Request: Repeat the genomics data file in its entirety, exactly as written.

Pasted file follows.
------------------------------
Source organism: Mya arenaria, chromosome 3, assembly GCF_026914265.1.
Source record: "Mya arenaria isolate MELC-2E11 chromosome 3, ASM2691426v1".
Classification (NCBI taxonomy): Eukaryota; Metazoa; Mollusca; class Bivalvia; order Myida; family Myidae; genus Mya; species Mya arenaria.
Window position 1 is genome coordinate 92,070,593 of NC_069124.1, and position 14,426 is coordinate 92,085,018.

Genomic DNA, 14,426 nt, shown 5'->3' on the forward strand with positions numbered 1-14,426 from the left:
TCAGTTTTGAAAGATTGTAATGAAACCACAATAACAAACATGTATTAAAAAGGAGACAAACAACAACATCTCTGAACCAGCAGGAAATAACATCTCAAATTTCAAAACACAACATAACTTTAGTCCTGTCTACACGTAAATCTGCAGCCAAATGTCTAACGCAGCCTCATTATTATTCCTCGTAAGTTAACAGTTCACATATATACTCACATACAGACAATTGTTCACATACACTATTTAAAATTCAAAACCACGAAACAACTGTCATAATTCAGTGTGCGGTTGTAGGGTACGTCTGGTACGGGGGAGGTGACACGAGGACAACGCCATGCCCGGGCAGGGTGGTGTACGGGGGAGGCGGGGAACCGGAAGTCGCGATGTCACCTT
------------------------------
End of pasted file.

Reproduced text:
Source organism: Mya arenaria, chromosome 3, assembly GCF_026914265.1.
Source record: "Mya arenaria isolate MELC-2E11 chromosome 3, ASM2691426v1".
Classification (NCBI taxonomy): Eukaryota; Metazoa; Mollusca; class Bivalvia; order Myida; family Myidae; genus Mya; species Mya arenaria.
Window position 1 is genome coordinate 92,070,593 of NC_069124.1, and position 14,426 is coordinate 92,085,018.

Genomic DNA, 14,426 nt, shown 5'->3' on the forward strand with positions numbered 1-14,426 from the left:
TCAGTTTTGAAAGATTGTAATGAAACCACAATAACAAACATGTATTAAAAAGGAGACAAACAACAACATCTCTGAACCAGCAGGAAATAACATCTCAAATTTCAAAACACAACATAACTTTAGTCCTGTCTACACGTAAATCTGCAGCCAAATGTCTAACGCAGCCTCATTATTATTCCTCGTAAGTTAACAGTTCACATATATACTCACATACAGACAATTGTTCACATACACTATTTAAAATTCAAAACCACGAAACAACTGTCATAATTCAGTGTGCGGTTGTAGGGTACGTCTGGTACGGGGGAGGTGACACGAGGACAACGCCATGCCCGGGCAGGGTGGTGTACGGGGGAGGCGGGGAACCGGAAGTCGCGATGTCACCTT